Election '97: Churches shocked by inequity

Wherever we went we saw increasing riches and poverty. It is wrong
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Church leaders said yesterday they were "shocked and saddened" by what they saw as they travelled around Britain and Ireland researching their study on the future of work. The contrast between the favoured majority and the excluded minority should not be tolerated, they said: "Wherever we went we saw increasing riches and poverty side by side. It is wrong, in such prosperous times as ours, for men and women to be deprived for long periods of the chance to earn their living."

The Bible

The report quotes the Bible and says people should beware of worshipping false gods, "including such modern idols as political dogma or the market economy".

The list also includes the idea of the "jubilee" when "debts are cancelled and slaves are set free," and the need for people to show "a generous spirit, and not pursue economic advantage to the limit". It adds that only a just and caring society can achieve real, lasting prosperity and that both suffering and fortune should be shared.

Unemployment and poverty

Real unemployment is twice as high as the level shown in official figures, the report says. The number of people who had no job and who wanted one was around 4.5 million last summer, while government figures stood at about half that number.

Between 1979 and 1994, average household incomes rose by 40 per cent more than inflation, but for the poorest 10 per cent of households they fell by 13 per cent.

Society is divided between prosperous people and those who are unemployed or in temporary, insecure work. Most unemployed people desperately want work, and many become isolated and depressed.

The market should not be left to sort out the problem - that leads to low wages. The weakening of trade union power also explains the increase in poverty.

Although the public say unemployment is a great evil, public opinion has not been effectively mobilised to demand a remedy. "What is lacking is a sense of community, such as we had during the Second World War and for a generation afterwards."

Expanding employment

Jobs should be created in the public sector, in health, education and community care, housing and construction. This should be paid for mainly through higher taxation: the ratio of tax to national income in Britain is lower than in most European countries. It could be raised without causing serious harm to the economy. "There is a Christian case for redistributive taxation, based on both justice and compassion, which we support," the report says.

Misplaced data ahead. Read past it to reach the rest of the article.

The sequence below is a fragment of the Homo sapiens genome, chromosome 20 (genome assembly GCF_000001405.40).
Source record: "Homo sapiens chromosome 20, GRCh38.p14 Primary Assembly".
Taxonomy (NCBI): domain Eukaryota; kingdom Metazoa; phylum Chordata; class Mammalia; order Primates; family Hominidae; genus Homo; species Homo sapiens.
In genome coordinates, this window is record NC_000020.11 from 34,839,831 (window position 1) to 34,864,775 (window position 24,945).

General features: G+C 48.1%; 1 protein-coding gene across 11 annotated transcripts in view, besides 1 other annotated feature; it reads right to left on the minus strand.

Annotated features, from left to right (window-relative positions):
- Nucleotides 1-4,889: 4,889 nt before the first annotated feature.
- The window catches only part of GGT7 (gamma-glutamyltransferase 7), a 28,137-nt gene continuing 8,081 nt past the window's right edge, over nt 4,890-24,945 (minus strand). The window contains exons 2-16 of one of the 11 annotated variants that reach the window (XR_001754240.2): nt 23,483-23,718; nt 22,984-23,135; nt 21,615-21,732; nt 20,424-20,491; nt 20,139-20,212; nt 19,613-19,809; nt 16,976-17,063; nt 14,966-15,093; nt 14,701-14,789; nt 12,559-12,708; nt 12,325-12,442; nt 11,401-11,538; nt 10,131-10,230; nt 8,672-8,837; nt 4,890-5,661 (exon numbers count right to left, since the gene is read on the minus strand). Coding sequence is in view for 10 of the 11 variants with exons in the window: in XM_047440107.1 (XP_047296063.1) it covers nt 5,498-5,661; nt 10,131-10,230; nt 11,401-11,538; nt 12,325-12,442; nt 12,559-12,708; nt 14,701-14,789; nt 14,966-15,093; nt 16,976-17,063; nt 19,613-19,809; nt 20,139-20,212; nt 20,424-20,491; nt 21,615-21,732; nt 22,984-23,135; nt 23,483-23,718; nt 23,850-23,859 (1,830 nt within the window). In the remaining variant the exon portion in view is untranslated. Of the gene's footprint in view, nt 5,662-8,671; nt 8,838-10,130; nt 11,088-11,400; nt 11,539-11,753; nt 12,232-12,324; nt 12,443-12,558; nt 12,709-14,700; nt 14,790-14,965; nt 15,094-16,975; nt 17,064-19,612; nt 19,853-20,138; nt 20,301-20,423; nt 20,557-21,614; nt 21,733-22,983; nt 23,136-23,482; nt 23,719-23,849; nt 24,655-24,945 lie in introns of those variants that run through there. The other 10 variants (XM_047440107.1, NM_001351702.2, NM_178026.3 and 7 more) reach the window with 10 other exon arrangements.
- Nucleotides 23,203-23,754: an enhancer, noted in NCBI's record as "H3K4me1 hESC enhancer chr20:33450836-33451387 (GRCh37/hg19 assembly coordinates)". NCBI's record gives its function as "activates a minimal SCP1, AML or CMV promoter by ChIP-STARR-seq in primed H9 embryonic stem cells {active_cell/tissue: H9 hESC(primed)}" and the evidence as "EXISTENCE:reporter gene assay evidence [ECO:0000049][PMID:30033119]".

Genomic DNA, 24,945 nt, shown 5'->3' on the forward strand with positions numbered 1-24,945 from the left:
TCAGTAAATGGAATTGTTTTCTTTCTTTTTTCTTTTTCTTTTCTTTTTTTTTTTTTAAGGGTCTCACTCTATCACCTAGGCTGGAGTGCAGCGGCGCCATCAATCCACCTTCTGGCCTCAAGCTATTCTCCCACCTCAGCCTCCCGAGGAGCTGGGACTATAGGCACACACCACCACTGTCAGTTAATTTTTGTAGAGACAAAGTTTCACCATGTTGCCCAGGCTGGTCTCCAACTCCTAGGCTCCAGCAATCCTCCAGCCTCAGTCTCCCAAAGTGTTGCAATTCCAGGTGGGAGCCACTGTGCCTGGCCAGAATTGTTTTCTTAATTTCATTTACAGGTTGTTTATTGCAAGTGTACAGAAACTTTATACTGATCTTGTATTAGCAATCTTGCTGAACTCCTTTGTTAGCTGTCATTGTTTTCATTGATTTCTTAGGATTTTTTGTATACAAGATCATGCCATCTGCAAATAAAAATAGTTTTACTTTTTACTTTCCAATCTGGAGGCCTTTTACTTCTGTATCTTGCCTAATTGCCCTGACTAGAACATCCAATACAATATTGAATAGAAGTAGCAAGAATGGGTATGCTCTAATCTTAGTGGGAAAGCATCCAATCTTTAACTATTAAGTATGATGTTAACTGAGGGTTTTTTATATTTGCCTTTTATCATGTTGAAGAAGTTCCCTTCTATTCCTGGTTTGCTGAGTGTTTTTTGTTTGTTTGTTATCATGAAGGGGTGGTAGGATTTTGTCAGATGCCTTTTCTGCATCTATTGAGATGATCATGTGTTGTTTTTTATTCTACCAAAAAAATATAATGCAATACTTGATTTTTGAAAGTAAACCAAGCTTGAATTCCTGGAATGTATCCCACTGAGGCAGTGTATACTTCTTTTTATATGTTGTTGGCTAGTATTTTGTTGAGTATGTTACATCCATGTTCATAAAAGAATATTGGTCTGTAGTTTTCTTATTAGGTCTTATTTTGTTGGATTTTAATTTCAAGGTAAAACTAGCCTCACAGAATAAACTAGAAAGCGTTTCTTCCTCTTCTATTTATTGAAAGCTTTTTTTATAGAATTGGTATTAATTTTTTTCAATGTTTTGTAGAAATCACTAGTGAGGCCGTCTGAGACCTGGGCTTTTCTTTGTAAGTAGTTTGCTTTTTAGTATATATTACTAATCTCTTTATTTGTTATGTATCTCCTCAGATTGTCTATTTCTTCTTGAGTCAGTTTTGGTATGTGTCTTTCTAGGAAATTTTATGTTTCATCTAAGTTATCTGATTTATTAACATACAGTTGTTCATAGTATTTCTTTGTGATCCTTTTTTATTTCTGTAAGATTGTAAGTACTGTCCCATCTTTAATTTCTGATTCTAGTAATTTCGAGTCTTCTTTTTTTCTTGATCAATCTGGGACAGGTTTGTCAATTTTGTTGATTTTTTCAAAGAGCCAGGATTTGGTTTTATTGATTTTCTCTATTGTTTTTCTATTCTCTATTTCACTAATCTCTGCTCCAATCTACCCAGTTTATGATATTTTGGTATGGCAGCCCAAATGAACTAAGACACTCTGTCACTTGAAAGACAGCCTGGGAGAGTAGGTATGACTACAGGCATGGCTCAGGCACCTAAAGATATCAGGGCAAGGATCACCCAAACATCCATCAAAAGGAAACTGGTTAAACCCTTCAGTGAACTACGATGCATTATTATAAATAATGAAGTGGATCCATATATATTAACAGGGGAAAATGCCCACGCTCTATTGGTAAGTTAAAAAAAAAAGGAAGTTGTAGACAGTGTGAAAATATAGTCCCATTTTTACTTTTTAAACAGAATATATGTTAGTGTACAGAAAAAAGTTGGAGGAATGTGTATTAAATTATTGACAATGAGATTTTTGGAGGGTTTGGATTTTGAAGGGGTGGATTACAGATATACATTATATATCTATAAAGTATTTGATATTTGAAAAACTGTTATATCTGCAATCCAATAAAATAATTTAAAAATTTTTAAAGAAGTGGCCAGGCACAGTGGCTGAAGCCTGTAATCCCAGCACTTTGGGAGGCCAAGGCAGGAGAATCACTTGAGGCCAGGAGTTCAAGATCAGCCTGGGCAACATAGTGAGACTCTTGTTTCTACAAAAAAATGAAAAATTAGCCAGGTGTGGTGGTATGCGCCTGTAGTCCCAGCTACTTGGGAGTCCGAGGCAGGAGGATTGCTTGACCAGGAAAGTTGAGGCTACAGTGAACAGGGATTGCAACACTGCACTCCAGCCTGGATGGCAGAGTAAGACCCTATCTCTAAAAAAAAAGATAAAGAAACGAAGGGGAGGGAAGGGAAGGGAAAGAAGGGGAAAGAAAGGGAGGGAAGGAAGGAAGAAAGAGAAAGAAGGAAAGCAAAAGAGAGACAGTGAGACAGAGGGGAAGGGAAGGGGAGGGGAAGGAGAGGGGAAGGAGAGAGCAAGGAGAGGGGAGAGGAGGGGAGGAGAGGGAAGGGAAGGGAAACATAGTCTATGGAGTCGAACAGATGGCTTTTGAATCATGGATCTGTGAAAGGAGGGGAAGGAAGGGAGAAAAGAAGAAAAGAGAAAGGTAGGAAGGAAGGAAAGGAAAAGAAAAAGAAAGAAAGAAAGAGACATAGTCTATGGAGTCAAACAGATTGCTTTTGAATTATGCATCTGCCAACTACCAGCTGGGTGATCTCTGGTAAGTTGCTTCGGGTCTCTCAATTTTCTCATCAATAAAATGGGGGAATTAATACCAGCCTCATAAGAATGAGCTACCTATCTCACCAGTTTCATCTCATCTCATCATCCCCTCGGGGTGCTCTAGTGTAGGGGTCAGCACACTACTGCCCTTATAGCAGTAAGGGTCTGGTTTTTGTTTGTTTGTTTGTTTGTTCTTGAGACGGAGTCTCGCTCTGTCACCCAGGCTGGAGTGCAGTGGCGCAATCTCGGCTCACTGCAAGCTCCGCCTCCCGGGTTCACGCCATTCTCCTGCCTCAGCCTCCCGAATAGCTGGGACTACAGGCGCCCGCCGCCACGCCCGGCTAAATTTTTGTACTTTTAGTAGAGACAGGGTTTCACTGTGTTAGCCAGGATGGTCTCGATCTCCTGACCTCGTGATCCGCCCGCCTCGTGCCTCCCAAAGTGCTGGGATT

Employers' National Insurance contributions could be cut, or abolished, for unskilled jobs. Real jobs in the community should be created, funded partly through public spending.

Fair pay and conditions

There should be a statutory minimum wage: "We find the very low rates of pay now being offered unjust and offensive to human dignity." Employees should have protection against unfair dismissal after a short period, probably a few months.


"We do not believe that the level of benefits paid in Britain today is generally adequate to support a decent standard of life." The only reasonable solution is to get people off benefit by increasing employment.

Who wrote the report

Working party:

Chairman: Patrick Coldstream, former director of Council for Industry and HE

Exec Sec: Andrew Britton, former director of NIESR


Rev Bill Allen, director of pastoral studies at Spurgeon's College

Clive Brooke, joint-general secretary, PTC tax union

Margaret Burns, Council for Social Welfare

John Cole, former political editor, BBC

Gabrielle Cox, co-ordinator greater Manchester Low Pay Unit

Rev Erik Cramb, Industrial mission in Scotland

Ricky Davies, director of management services of Associated Church clubs

Alan Deacon, prof of social policy, Uni of Leeds

Kumar Jacob, Criterion Software

Dr Eleanor James, chair of Wales Rural Forum

Rev Dian Leppington, Industrial mission in Leeds

Rt Rev Dr Peter Selby, bishop-designate of Worcester

Tony Stoughton-Harris, dep chair of S Electricity

Dr Ntombenhle Protasia Khoti Torkington, sociologist, Liverpool Hope University College.

Sponsoring party:

Chairman: Rt Rev David Sheppard, Bishop of Liverpool

Secretary: Ruth Badger, Board for Social Responsibility, Church House

Members: Marion Beales, Free Church Federal Council

Rt Rev Michael Bourke (C of E)

Ruth Clarke (United Reformed Church)

Ven John Davies (CYTUN - Churches in Wales)

Lady Marion Fraser (Church of Scotland)

Rev Robin Hutt (Methodist)

Rev Simon Jones (Baptist Union)

Rt Rev John Jukes (RC)

Hugh Mellor (Society of Friends)

Rev Mark Nicholson (Black Majority Churches)

Rt Rev Dr Gordon McMullan (Church of Ireland)